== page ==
If it weren’t for hunters and ranchers over time, the entire world would be as diverse as Africa’s Serengeti. The fact that Africa today has the largest concentration of big mammals is not the result of climate or other environmental factors, but rather the effect on modern modern and hunting in particular.
A new study published recently in Diversity and Distributions attempts to map the diversity of large mammals had humans not existed. The results show that North and South America might actually have more bio-diversity of big mammals than all of Africa. Northern Europe would be home to elephants and rhinoceroses.
Researchers from Aarhus University, Denmark analyzed data of mammal diversity following the last ice age and the millenia that followed based on estimates of the “natural distribution of each species according to its ecology, biogeography and the current natural environmental template,” according to the study.
“Northern Europe is far from the only place in which humans have reduced the diversity of mammals – it’s a worldwide phenomenon. And, in most places, there’s a very large deficit in mammal diversity relative to what it would naturally have been”, Professor Jens-Christian Svenning, who is one of the researchers behind the study, stated in the abstract.
Recently a similar study showed that the way humans hunt, by targeting the biggest and most mature animals, had a negative affect on biodiversity. This latest study looks at what would have happened if mankind didn’t hunt at all.
The only reason Africa still has such a diversity of large mammals is because hunting has not eradicated them to such an extent as on other continents. The prevalence of bears and other large wildlife in mountains and deep valleys is another testament to the theory. Often this is mistakenly attributed to environmental variation, but that assumption would be wrong.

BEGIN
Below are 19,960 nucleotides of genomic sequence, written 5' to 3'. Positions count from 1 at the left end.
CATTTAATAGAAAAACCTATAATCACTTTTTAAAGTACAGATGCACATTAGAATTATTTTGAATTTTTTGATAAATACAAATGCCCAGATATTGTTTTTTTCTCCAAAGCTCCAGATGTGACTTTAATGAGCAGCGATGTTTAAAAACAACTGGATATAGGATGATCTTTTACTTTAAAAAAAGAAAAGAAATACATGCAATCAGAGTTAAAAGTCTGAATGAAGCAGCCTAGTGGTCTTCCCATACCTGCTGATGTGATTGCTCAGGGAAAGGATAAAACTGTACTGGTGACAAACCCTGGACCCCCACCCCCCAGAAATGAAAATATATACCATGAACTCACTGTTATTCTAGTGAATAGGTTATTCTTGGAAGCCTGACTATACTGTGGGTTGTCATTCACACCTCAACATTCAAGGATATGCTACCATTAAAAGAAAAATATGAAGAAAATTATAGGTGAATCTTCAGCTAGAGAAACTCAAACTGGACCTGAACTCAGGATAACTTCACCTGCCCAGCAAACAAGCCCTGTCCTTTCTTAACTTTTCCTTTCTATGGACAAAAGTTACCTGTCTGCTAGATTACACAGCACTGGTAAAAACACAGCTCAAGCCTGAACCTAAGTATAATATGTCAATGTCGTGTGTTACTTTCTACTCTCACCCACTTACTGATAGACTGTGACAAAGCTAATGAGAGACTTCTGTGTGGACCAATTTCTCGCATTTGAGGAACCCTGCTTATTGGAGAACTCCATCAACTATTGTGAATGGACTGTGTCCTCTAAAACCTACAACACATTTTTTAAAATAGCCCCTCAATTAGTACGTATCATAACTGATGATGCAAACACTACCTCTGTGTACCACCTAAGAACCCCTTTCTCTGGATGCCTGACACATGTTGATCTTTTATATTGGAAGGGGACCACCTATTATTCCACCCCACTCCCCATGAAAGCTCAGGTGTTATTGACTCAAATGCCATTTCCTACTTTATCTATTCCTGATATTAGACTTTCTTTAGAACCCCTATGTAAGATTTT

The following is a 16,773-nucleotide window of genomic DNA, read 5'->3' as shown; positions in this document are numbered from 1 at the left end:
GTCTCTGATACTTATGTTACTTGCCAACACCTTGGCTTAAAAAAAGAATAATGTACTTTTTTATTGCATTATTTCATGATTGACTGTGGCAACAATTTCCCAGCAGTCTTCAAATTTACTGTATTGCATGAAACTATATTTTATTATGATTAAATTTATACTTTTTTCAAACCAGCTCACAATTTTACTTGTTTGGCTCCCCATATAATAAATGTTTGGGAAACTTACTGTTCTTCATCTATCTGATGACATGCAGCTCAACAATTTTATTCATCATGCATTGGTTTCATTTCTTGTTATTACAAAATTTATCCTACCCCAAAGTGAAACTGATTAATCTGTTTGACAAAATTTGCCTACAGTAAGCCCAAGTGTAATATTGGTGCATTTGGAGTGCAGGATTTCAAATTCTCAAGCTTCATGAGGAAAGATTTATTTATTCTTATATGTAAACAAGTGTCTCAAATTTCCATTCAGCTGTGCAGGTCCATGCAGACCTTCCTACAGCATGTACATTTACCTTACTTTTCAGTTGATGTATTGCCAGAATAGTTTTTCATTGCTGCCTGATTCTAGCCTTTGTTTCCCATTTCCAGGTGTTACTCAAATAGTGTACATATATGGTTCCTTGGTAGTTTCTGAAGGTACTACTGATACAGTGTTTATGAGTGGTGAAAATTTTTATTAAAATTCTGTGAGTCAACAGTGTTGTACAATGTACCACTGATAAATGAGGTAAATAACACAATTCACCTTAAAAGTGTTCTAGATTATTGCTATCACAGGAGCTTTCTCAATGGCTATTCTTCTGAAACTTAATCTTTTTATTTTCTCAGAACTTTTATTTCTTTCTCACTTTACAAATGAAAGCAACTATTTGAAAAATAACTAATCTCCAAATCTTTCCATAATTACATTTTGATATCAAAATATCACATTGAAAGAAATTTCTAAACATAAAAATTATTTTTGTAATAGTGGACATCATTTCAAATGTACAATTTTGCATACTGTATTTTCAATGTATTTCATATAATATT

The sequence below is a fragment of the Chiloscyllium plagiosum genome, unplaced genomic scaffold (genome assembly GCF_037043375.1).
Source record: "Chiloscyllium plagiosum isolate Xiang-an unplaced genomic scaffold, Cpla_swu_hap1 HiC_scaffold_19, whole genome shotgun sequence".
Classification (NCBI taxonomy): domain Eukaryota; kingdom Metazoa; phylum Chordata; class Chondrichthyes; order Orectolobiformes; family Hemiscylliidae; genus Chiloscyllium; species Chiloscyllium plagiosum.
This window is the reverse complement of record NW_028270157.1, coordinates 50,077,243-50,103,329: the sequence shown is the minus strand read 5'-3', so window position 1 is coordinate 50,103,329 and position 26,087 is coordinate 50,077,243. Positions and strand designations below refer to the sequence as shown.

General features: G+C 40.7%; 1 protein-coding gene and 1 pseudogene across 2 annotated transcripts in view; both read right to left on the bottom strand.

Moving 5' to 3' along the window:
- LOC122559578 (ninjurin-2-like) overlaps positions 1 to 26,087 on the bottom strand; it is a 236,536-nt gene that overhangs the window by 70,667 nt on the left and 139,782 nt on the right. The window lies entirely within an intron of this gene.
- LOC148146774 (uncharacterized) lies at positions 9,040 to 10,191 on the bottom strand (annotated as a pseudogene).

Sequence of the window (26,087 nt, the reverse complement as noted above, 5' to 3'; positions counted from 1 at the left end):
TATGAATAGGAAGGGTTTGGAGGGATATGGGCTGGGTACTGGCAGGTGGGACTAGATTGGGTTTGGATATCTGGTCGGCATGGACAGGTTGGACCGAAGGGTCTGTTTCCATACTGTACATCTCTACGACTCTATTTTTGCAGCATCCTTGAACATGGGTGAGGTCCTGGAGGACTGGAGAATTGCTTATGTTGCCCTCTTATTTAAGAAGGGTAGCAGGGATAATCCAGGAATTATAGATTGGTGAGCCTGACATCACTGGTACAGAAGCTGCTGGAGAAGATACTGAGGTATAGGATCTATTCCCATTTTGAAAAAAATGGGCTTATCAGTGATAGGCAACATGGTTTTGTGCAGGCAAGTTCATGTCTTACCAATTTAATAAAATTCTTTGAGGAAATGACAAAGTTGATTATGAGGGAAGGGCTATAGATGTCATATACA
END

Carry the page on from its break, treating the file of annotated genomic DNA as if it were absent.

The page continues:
“The current high level of biodiversity in mountainous areas is partly due to the fact that the mountains have acted as a refuge for species in relation to hunting and habitat destruction, rather than being a purely natural pattern. An example in Europe is the brown bear, which now virtually only live in mountainous regions because it has been exterminated from the more accessible and most often more densely populated lowland areas,” explains co-author Soren Faurby in the abstract.
In the book Guns, Germs and Steel, author Jared Diamond advanced the theory that Africa has maintained its diversity of large mammals because the continent contains the least number animals that can be domesticated. If you’ve never seen someone ride a horse or corral water buffalo, there’s probably a reason.
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